"As an Institute of International Affairs, Chatham House can easily justify its current focus on political developments in Nigeria: Africa’s most populous country, going through another election season that would involve a transition from one administration to the other, with implications for peace, stability and economic growth.
"As the Institute puts it: “Nigeria stands at a critical juncture, having suffered from two recessions in the past six years, unprecedented levels of physical and food insecurity, persistent fuel scarcity, and high levels of crude oil theft. Civic fatigue also remains an important challenge and Buhari’s three main policy pillars of security, economy and corruption continue to be defining issues for citizens”.
"However, I would say that Chatham House’s interest in our affairs as a country is not entirely altruistic; it is a listening post for the British establishment, and as a body that depends on donations as a major source of funding, its managers are fully aware of how vain and mundanely generous Nigerian politicians could possibly be at a time like this. This is one area in which the Chatham House Rule would definitely apply in the circumstance, so there may be no point inquiring into how much Nigerian politicians donate or spend lobby to be recognized when they are granted the podium to speak mundane things."
Nobody gets an extra vote for going to Chatham House, the lawyer says.
Giving his two cents on the presidential candidates who are rushing to the institute, the political analyst noted that votes are decided by the electorates in Nigeria not the audience in the diaspora.
He stated thus:
"The point must be made that the Chatham House does not confer any legitimacy on any Nigerian politician because Votes are decided by the electorates back home. Whilst I am not opposed to carrying the Nigerians in diaspora along, this can be effectively done without going to Chatham's House every four years.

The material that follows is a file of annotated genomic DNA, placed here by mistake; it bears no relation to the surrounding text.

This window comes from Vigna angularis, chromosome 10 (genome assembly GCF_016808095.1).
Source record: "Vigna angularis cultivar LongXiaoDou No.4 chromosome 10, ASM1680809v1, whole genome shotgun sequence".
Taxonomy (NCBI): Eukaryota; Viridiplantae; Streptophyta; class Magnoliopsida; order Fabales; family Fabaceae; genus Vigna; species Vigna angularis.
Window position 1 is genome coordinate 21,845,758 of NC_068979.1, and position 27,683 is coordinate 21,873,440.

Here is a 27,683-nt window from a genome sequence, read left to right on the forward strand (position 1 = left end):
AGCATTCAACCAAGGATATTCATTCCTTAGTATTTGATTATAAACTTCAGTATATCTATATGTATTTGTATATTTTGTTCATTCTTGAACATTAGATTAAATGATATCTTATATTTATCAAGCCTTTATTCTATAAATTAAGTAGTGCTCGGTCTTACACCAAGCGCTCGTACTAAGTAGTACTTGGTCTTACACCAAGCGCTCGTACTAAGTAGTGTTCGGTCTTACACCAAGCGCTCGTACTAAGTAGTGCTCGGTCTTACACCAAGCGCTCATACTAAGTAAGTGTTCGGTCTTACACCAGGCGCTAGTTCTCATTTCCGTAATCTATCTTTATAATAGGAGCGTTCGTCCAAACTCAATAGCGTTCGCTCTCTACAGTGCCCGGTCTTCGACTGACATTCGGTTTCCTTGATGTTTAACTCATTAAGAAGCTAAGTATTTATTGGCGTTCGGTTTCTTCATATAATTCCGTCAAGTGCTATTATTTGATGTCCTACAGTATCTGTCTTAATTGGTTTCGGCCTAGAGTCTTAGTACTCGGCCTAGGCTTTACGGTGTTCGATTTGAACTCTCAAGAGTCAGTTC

"Let me also add that Nobody gets a certificate or extra votes for going to Chatham House. It is ironic that the same politicians that do not want to attend debates at home are ever ready to be seen in foreign lands globetrotting aimlessly.
"They can only have that global recognition that they seek when after winning the election, they then put up such a performance that would recommend them for global acclaim."
What the Nigerian laws says about such outing
The top Nigerian lawyer noted further that the country's constitution did not make it mandatory that such an outing would guarantee election victory for any candidate.
Barrister Rotimi disclosed that the electorates are the key player during elections, as they determine to a large extent, the victory of candidates.
"Our laws (Constitution and Electoral Act 2022) did not confer a trip to Chatham house as a condition precedent to eligibility for standing and winning elections in Nigeria.
"Nigerian electorates are the main actors in this election. They are the Chatham House and should be treated as such. They decide whose trip to Chatham House in London would be fruitful or be a monumental waste of time and resources after the elections. It is this same mentality of frequenting foreign lands at the expense of our value systems that have led to the outright collapse of our health, education and tourism sectors.
"Sure we can do better. And we should be seen to do better," he concluded.
Chatham House: Kwankwaso finally opens up on plan to step down, gives 1 condition
Earlier, Rabiu Kwankwaso, the presidential candidate of the New Nigeria Peoples Party (NNPP), said he is ready to drop his 2023 presidential ambition if he finds a better candidate in the race.
Kwankwaso, who is a 2-term governor of Kano state disclosed this while speaking on his political credentials at the Chatham House on Wednesday, January 18.
The Chatham House is a research institute that is also called the British Royal Institute of International Affairs.